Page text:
A single colony of bees can pollinate up to 300 million flowers daily. And that includes human-managed honeybees. That means that, unlike some livestock or agricultural practices, this is a human activity that is beneficial to the environment and key to the food system’s sustainability. Now, robotics, artificial intelligence, and big data will bolster the collaboration between humans and bees. That is the proposal of an Israeli startup.
A new generation of smart beehives
The innovative approach of the “Beehome,” as this new generation of beehives is called, involves automation in the care of these insects. The aim is to reduce the mortality rate of this species, which has faced many threats in recent years, such as varroa destructor, an aggressive parasitic mite. In the U.S. alone, this parasite destroyed 43.7% of bee colonies between 2019 and 2020.
In the hive at Kibbutz Beit Haemek in northern Israel, some two million bees live in just under four square meters. So far, so normal, but a small examination shows a device with wires, a board with processors, and a ventilation system. It is a smart beehive.
board with processors, and a ventilation system. It is an intelligent beehive.
This hardware monitors everything that is happening inside, with aspects such as temperature or moisture. If necessary, the machine can intervene, providing water or sugar if deficiencies are detected. This contribution is based on artificial intelligence since the system learns to distinguish patterns that precede the decrease in the colony’s population.
The technology also detects parasites and pests and applies heat treatments without chemicals. And, if toxic products such as pesticides are detected in the atmosphere, the hive entrances are automatically closed as protection.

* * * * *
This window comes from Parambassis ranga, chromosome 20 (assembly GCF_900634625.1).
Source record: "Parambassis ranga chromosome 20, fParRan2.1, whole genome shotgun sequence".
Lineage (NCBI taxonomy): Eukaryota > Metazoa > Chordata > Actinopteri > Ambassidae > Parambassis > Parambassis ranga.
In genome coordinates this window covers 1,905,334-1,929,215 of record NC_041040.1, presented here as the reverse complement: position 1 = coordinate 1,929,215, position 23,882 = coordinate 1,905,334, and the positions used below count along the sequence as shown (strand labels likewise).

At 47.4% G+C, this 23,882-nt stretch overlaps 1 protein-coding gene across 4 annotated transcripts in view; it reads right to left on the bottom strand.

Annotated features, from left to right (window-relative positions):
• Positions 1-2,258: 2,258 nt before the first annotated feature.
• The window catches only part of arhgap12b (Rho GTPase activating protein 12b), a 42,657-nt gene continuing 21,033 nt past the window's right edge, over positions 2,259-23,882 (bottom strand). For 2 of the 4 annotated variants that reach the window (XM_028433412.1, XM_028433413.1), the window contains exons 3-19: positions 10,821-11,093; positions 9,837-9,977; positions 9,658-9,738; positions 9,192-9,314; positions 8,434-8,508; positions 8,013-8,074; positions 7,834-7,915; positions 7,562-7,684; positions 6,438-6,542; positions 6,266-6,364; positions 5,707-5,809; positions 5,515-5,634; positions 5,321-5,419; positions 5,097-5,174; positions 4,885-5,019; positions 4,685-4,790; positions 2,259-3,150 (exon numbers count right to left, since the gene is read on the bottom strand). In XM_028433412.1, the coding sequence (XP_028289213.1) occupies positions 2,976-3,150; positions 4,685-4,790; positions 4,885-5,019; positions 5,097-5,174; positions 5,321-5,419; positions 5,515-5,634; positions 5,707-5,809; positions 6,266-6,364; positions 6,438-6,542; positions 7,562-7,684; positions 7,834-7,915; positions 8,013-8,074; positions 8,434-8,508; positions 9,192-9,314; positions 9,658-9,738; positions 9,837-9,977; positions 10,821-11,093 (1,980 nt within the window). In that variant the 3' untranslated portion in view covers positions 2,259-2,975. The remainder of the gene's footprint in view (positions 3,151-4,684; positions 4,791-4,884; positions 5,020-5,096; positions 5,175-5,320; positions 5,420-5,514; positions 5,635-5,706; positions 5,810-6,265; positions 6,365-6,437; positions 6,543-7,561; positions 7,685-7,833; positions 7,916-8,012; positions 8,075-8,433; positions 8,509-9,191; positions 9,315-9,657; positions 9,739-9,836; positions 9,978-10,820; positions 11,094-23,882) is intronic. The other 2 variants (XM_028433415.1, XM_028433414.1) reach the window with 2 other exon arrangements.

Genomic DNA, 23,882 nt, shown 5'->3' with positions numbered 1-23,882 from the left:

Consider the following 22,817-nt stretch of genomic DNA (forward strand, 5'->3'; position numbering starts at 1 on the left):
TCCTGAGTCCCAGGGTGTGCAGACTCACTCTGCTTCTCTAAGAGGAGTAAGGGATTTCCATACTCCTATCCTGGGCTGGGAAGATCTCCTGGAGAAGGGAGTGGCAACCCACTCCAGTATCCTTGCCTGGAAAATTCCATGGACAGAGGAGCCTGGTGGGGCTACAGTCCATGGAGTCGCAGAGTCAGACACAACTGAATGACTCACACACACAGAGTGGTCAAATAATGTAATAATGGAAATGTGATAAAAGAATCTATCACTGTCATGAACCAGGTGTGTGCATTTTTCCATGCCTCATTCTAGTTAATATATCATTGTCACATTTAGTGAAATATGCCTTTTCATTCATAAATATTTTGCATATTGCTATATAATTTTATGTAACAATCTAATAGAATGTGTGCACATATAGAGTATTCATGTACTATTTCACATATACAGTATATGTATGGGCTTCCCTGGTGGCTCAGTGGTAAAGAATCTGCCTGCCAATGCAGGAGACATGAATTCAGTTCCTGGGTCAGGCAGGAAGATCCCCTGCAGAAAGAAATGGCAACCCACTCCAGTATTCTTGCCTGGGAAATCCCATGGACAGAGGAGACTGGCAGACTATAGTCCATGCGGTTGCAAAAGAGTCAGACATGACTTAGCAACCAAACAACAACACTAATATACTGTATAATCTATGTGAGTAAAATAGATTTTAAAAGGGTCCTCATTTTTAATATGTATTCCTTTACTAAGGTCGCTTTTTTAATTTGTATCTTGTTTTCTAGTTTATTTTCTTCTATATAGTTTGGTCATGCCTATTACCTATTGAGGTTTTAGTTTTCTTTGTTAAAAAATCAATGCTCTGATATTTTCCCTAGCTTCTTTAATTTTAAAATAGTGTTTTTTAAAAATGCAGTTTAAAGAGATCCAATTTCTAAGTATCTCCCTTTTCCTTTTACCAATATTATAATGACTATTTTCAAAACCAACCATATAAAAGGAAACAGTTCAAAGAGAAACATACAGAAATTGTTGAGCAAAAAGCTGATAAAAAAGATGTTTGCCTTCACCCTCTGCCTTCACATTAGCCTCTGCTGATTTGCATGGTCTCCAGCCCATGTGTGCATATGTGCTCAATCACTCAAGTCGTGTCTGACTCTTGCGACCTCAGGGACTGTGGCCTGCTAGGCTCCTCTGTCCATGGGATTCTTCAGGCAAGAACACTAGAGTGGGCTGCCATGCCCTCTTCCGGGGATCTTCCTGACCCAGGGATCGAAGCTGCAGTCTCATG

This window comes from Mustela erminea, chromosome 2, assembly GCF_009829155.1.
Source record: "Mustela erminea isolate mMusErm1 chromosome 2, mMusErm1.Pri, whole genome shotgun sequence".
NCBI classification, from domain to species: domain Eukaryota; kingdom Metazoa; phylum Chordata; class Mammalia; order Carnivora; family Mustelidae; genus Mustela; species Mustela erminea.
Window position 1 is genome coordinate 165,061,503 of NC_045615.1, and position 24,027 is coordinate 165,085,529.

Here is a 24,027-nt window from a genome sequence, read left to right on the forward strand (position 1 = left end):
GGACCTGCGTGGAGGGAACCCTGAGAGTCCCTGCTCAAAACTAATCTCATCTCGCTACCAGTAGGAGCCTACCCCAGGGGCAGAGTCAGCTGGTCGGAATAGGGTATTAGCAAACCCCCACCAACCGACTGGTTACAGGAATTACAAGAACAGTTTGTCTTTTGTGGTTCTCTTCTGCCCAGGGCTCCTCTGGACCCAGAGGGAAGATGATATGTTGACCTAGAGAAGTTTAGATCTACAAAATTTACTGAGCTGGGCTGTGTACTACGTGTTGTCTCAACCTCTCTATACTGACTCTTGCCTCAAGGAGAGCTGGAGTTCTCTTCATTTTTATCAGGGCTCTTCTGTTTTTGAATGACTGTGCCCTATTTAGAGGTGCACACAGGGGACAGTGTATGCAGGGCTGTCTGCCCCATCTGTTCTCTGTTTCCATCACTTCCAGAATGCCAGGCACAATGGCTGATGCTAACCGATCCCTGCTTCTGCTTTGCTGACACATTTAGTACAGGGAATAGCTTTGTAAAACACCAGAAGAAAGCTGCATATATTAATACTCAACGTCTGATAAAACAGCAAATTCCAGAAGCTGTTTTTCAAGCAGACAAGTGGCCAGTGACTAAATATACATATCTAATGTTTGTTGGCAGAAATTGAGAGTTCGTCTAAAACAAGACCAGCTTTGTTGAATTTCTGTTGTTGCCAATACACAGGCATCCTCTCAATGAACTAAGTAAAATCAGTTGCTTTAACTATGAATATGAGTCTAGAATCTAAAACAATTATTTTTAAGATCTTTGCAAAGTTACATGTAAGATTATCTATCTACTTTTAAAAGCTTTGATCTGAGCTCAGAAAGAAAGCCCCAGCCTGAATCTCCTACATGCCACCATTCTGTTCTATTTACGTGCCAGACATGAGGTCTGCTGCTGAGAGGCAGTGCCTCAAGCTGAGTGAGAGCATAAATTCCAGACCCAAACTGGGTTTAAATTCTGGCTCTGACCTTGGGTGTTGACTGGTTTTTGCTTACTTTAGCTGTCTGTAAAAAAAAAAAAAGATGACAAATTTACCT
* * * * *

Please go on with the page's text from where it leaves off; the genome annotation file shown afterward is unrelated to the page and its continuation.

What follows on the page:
Solar energy and automated harvesting
Each Beehome can accommodate up to twenty-four hives and is solar powered. This means they can be installed virtually anywhere. The beekeeper has software that allows him to monitor what is happening with their bees from their smartphone, dispensing with visual inspections. Until now, it was necessary to manually travel to the site and examine each hive.
The latter also applies to harvesting: the system detects honey levels in the combs and automatically collects them when they overflow. Subsequently, the beekeeper is alerted to collect the honey once the tanks are full.
From big data to bee data
The advent of big data and artificial intelligence systems means that these technologies go beyond the care of individual colonies. In the U.S., companies are already dedicated to putting big data at the service of the general welfare of honey bee populations.
One of them sells intelligent hives with sensors to professionals or individuals interested in keeping bees in their gardens or residential areas. The company takes care of the maintenance and harvesting of the honey delivered to the customer. But the process does not end there: all the data collected throughout the year is sent to Harvard University and MIT, which can analyze it and study the health of the bees. This will provide a better understanding of the impact of environmental and climatic conditions over the long term.
Another European-funded project aims to go even further. Hiveopolis aims to develop robotic bees for each honeycomb so that, utilizing their vibrations and movements, they can indicate to the rest of the colony where the optimal pollen sources are. The idea is to replicate what is known as the “bee dance,” which allows worker bees to inform the location of flowers by moving their abdomen.
By the way, World Bee Day is May 20. A good time to remember the importance of these pollinating insects, whether in smart hives or in the wild.